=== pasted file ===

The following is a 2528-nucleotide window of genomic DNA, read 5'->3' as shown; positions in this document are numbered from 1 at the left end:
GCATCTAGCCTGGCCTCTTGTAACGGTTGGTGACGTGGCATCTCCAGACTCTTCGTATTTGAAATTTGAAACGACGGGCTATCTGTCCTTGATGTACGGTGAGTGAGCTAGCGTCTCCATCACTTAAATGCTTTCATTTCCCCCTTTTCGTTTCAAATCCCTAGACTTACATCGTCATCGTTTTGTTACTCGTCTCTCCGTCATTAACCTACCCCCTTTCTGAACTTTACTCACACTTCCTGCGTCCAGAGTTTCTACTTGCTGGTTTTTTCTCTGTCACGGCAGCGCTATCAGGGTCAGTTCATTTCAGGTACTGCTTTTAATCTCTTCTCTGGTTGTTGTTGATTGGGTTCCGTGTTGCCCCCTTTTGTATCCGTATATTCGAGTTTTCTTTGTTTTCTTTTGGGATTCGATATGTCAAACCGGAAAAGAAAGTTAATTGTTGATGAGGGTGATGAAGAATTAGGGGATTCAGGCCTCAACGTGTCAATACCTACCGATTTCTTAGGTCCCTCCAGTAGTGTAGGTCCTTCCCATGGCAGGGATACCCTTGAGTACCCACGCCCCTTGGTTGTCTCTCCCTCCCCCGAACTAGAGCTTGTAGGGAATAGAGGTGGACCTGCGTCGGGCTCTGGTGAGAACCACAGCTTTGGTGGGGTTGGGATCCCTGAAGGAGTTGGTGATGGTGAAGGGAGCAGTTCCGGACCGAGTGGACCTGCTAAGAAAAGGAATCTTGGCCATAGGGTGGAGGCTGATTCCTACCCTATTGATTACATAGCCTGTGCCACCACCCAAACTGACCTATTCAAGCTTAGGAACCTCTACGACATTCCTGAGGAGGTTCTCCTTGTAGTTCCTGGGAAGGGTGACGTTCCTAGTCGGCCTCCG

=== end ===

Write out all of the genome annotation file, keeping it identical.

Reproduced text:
The following is a 2528-nucleotide window of genomic DNA, read 5'->3' as shown; positions in this document are numbered from 1 at the left end:
GCATCTAGCCTGGCCTCTTGTAACGGTTGGTGACGTGGCATCTCCAGACTCTTCGTATTTGAAATTTGAAACGACGGGCTATCTGTCCTTGATGTACGGTGAGTGAGCTAGCGTCTCCATCACTTAAATGCTTTCATTTCCCCCTTTTCGTTTCAAATCCCTAGACTTACATCGTCATCGTTTTGTTACTCGTCTCTCCGTCATTAACCTACCCCCTTTCTGAACTTTACTCACACTTCCTGCGTCCAGAGTTTCTACTTGCTGGTTTTTTCTCTGTCACGGCAGCGCTATCAGGGTCAGTTCATTTCAGGTACTGCTTTTAATCTCTTCTCTGGTTGTTGTTGATTGGGTTCCGTGTTGCCCCCTTTTGTATCCGTATATTCGAGTTTTCTTTGTTTTCTTTTGGGATTCGATATGTCAAACCGGAAAAGAAAGTTAATTGTTGATGAGGGTGATGAAGAATTAGGGGATTCAGGCCTCAACGTGTCAATACCTACCGATTTCTTAGGTCCCTCCAGTAGTGTAGGTCCTTCCCATGGCAGGGATACCCTTGAGTACCCACGCCCCTTGGTTGTCTCTCCCTCCCCCGAACTAGAGCTTGTAGGGAATAGAGGTGGACCTGCGTCGGGCTCTGGTGAGAACCACAGCTTTGGTGGGGTTGGGATCCCTGAAGGAGTTGGTGATGGTGAAGGGAGCAGTTCCGGACCGAGTGGACCTGCTAAGAAAAGGAATCTTGGCCATAGGGTGGAGGCTGATTCCTACCCTATTGATTACATAGCCTGTGCCACCACCCAAACTGACCTATTCAAGCTTAGGAACCTCTACGACATTCCTGAGGAGGTTCTCCTTGTAGTTCCTGGGAAGGGTGACGTTCCTAGTCGGCCTCCG